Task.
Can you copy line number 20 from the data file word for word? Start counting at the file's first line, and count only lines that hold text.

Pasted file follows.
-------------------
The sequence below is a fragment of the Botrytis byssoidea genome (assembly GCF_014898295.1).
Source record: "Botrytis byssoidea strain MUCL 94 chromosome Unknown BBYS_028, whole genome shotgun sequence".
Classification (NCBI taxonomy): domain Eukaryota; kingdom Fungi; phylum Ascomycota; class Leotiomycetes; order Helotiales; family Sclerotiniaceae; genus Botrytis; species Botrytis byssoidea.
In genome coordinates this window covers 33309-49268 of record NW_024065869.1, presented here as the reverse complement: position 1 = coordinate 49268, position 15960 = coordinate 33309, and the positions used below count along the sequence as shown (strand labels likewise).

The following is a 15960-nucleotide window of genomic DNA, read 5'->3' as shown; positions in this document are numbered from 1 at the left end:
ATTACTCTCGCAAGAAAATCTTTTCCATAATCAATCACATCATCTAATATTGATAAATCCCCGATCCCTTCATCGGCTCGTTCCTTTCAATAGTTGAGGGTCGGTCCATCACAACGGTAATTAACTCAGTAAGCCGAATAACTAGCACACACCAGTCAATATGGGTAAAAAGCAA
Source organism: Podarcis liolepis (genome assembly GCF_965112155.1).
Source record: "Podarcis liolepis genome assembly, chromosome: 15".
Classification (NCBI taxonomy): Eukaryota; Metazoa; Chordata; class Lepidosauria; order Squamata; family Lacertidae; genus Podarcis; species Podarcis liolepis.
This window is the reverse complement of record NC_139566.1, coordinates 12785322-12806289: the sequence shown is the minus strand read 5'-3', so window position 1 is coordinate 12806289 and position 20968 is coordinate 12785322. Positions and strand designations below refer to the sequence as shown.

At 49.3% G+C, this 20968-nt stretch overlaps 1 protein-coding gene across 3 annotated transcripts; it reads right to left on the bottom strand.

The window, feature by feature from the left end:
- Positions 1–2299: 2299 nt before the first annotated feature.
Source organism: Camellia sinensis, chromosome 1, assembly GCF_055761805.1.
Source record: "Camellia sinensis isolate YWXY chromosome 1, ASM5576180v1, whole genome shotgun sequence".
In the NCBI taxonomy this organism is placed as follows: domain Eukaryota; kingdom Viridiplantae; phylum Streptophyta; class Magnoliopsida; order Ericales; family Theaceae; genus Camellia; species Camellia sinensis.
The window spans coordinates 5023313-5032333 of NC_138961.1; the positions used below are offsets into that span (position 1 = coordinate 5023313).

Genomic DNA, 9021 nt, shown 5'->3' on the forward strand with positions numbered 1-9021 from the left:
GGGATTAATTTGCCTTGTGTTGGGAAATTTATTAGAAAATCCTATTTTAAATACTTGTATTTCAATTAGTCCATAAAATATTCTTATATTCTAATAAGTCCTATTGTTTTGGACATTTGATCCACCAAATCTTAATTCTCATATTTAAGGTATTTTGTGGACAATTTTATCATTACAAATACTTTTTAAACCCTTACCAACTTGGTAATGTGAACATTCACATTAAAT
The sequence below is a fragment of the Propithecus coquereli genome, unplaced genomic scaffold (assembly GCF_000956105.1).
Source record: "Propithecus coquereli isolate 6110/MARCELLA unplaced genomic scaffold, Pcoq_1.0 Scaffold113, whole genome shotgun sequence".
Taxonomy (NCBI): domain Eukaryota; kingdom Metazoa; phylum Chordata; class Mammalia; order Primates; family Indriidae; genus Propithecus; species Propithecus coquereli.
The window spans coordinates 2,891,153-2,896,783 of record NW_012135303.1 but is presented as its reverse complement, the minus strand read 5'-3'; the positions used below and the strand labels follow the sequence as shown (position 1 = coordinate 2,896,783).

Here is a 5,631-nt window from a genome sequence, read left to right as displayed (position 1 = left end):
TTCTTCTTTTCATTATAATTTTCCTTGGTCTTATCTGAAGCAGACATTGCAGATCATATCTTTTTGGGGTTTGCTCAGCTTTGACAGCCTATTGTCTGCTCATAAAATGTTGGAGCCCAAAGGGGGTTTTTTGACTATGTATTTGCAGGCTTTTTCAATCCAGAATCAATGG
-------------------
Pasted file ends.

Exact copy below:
The sequence below is a fragment of the Propithecus coquereli genome, unplaced genomic scaffold (assembly GCF_000956105.1).